6 female-led DTC Mexican startups

6 female-led dtc mexican startups
6 female-led dtc mexican startups

This week we had our Morning Coffee with Itz, a Latinamericanist cyberflâneur @itsitz_ .

The e-commerce space in Mexico keeps growing and evolving, its growth is expected to double between 2017-2024 with more consumers wanting to try new products in a convenient and practical way. The adoption of social media and new reliable payment options have created more access to try new business ideas on the internet.

Many entrepreneurs have taken advantage of this to launch “DTC brands”.

The term DTC stands for “Direct-To-Consumer”, digitally native brands who seek to disrupt their category with an innovative range of products and appealing aesthetics, while building an exceptional and close relationship with their customers, often with the personal reputation of their founders attached to the core of the brand.

It might seem like launching a new DTC startup is easy, but definitely competition is getting tougher. Established companies are rapidly getting into the space competing to acquire the same customers with bigger marketing budgets and other competitive advantages. Newer brands need to execute faster and outsmart them.

Some of these brands have gotten attention from Private Equity and VC (venture capital) funds. They smell like profits and potential faster exits and acquisitions.

Below you can find some leader DTC Mexican brands led by female founders, bold business women that have experimented different ways to generate awareness, acquire customers and grow their companies:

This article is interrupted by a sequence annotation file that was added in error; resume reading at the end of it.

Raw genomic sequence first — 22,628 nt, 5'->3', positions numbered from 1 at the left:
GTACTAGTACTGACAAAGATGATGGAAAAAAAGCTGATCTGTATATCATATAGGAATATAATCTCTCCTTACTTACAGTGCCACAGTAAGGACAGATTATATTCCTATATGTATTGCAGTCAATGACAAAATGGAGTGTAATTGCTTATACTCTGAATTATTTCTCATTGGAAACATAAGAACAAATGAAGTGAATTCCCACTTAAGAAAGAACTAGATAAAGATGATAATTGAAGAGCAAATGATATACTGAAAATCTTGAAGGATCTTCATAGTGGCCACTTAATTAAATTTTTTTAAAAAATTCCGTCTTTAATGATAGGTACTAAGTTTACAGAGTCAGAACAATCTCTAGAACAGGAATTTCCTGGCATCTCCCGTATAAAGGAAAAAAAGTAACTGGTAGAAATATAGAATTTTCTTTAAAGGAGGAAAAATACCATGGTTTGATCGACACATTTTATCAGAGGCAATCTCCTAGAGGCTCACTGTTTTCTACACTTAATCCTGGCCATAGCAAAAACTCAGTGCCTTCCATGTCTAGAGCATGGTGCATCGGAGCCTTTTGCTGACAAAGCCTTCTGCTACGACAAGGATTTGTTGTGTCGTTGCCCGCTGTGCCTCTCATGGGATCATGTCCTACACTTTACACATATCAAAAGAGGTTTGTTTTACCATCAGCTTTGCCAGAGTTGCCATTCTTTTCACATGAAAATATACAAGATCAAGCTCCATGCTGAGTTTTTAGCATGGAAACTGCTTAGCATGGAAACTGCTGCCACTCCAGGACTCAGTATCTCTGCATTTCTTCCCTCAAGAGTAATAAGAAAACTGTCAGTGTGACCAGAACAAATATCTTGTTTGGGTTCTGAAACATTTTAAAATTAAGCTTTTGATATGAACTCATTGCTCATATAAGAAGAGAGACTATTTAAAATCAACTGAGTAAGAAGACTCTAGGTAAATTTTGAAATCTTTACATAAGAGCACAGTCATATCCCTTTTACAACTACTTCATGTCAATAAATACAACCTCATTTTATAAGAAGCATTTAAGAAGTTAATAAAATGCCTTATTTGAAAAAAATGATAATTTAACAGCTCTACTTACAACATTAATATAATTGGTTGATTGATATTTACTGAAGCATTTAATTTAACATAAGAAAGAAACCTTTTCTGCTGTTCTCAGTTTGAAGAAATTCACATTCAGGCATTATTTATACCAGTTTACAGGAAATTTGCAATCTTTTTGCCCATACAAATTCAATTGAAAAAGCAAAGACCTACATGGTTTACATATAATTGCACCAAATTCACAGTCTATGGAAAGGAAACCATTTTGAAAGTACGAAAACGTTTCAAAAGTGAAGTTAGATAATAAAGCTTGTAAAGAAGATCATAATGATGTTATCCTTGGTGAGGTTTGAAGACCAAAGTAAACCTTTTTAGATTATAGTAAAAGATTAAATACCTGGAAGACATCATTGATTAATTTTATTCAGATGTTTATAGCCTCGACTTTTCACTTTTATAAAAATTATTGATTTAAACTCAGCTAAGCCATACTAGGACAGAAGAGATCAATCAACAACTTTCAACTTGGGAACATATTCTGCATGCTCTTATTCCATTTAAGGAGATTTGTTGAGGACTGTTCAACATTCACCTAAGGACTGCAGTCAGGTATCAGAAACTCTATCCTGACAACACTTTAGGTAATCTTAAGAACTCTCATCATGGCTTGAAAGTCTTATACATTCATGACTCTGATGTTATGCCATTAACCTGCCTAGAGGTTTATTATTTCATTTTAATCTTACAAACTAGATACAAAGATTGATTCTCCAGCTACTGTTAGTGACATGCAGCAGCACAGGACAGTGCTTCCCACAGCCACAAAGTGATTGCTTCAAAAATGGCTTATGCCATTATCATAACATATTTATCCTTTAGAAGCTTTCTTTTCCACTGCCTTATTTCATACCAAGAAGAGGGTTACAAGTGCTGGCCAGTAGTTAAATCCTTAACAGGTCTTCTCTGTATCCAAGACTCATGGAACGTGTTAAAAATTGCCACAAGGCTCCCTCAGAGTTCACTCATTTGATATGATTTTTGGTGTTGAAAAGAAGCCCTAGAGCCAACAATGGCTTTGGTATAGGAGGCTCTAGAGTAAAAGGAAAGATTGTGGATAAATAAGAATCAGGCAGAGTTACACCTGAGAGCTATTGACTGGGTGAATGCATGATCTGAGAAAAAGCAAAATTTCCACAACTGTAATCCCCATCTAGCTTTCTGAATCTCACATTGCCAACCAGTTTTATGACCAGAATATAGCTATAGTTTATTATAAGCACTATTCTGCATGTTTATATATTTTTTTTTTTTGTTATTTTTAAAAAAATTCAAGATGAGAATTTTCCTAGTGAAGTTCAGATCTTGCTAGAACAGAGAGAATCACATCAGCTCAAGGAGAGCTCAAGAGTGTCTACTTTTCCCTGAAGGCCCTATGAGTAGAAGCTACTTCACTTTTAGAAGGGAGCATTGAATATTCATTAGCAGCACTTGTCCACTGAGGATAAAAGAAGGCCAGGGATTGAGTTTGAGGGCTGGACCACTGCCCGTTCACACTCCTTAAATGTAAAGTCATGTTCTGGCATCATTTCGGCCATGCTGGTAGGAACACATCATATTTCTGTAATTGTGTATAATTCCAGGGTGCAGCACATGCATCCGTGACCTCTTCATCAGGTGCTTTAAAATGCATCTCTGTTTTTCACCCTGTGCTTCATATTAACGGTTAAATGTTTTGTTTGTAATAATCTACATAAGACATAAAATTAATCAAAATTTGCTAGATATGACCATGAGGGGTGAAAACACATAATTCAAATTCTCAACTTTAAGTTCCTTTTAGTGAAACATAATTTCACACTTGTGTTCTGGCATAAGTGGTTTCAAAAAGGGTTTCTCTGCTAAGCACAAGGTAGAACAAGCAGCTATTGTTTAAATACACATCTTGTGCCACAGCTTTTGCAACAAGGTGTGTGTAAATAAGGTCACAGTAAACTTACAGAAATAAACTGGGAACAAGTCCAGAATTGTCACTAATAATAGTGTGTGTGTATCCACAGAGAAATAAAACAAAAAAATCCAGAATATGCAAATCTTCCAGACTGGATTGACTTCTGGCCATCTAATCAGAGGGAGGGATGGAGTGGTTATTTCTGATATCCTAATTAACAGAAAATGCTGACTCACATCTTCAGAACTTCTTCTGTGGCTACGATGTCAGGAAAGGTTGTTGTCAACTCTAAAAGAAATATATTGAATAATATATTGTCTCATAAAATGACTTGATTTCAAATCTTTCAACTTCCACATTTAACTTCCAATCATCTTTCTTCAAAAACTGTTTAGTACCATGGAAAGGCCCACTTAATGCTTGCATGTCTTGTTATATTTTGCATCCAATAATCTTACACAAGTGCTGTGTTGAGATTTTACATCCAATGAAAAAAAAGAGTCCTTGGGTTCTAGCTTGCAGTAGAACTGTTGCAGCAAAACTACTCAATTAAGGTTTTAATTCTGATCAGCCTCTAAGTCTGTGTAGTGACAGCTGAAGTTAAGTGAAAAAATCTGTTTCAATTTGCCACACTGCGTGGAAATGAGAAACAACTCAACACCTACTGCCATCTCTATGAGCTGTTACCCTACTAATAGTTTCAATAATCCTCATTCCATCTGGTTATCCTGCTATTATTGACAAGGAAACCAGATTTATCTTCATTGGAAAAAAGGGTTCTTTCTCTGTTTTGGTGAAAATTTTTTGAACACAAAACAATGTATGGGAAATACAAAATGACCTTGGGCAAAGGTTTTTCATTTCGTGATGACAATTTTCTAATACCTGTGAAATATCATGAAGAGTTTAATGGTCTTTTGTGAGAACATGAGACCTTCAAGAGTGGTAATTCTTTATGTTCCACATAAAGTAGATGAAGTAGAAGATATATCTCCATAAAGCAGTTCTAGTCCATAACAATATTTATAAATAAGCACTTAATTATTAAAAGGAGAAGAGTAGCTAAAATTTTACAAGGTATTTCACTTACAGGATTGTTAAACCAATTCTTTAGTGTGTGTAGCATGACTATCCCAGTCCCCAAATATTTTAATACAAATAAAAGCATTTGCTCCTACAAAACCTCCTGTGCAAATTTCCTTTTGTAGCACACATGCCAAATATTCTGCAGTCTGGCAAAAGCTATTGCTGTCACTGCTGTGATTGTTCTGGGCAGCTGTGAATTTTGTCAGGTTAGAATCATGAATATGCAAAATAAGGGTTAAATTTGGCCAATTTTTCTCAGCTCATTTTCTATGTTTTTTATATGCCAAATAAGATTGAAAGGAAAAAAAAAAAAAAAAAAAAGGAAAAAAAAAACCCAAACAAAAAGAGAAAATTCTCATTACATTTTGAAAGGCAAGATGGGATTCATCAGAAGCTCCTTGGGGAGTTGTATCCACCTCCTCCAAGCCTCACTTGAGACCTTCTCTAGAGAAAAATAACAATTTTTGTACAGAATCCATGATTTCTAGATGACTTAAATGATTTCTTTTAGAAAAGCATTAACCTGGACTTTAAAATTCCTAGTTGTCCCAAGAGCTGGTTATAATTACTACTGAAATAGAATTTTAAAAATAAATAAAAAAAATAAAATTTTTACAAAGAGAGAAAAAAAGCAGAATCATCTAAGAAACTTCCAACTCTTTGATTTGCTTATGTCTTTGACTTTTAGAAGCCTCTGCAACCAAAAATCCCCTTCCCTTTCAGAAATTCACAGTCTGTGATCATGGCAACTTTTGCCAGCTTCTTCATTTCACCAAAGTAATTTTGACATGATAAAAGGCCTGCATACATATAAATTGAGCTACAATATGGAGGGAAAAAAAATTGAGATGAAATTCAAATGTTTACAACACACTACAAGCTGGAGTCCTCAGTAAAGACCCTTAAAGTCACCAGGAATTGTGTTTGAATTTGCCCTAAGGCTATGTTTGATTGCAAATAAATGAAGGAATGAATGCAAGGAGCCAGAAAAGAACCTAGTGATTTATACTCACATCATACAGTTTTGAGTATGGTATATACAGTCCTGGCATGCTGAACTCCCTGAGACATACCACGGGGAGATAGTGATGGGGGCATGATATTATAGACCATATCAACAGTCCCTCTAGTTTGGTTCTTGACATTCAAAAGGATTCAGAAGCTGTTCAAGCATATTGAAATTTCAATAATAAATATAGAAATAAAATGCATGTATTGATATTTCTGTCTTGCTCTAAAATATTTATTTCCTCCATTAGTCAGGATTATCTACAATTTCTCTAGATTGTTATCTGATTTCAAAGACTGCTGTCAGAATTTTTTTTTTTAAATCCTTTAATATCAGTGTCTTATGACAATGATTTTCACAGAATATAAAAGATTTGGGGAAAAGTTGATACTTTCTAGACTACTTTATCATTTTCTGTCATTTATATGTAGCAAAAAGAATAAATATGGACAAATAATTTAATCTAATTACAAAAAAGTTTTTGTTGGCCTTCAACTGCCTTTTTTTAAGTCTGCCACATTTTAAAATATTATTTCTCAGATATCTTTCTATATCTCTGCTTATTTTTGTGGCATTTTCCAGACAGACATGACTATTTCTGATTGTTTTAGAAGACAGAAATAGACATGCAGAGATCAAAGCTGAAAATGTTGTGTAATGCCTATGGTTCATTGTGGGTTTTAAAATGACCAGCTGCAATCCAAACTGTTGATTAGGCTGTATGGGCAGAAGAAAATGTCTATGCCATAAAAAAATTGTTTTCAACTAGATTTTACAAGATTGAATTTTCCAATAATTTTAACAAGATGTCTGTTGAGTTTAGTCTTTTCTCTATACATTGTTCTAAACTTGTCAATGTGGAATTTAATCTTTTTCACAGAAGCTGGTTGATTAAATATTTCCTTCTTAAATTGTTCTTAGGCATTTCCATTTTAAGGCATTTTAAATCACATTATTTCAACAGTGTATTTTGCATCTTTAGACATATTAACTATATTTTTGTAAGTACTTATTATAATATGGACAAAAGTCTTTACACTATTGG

The Fit Body Co

Julieta Silva, started her brand by sharing on Instagram her recovery journey from a ski accident that made her dropout from ITESM. Who would have thought that such an unfortunate event would end up in a profitable company bagging 30 million pesos last year, serving the underserved women’s fitness market in Mexico?

They have created a cultish following of women that motivate each other in seasonal “Fit Body Challenges” in exclusive online groups where the community shares and competes to achieve the best body transformation. This kind of social proof has been key to the virality of the brand.

The Fit Body Co is a 500 Startup backed company and the only profitable from their badge. This year they are planning to expand to retail channels like Costco and launch a fitness app to keep growing.


If there’s something Belle’s founder Fiona Ferdi excels at, it is in creating beautiful jewelry and aesthetically soothing product shots that help them nail performance marketing.

Born in Querétaro, Belle is one of the most popular 100 percent DTC fantasy jewelry brands in Mexico. They took advantage of Instagram’s early non-saturated days to grow their following to over 200,000 followers.

Another thing they’ve understood well is the Mexican millennial market. They have been clever with their price strategy to break some e-comm barriers within a price-sensitive market, all of this while increasing the average ticket and taking care of the unit economics.


Founders Laurene Maire and Angela Ursic are determined to create a version of Trader Joe’s for Latin America, a conscious supermarket where they develop healthy and affordable products.

Their previous experience scaling successful eCommerce companies like Luuna and Linio, plus their outstanding credentials at top business schools like Wharton and HEC, grabbed the attention of VCs like ALL VP raising pre-launch capital with only their business idea.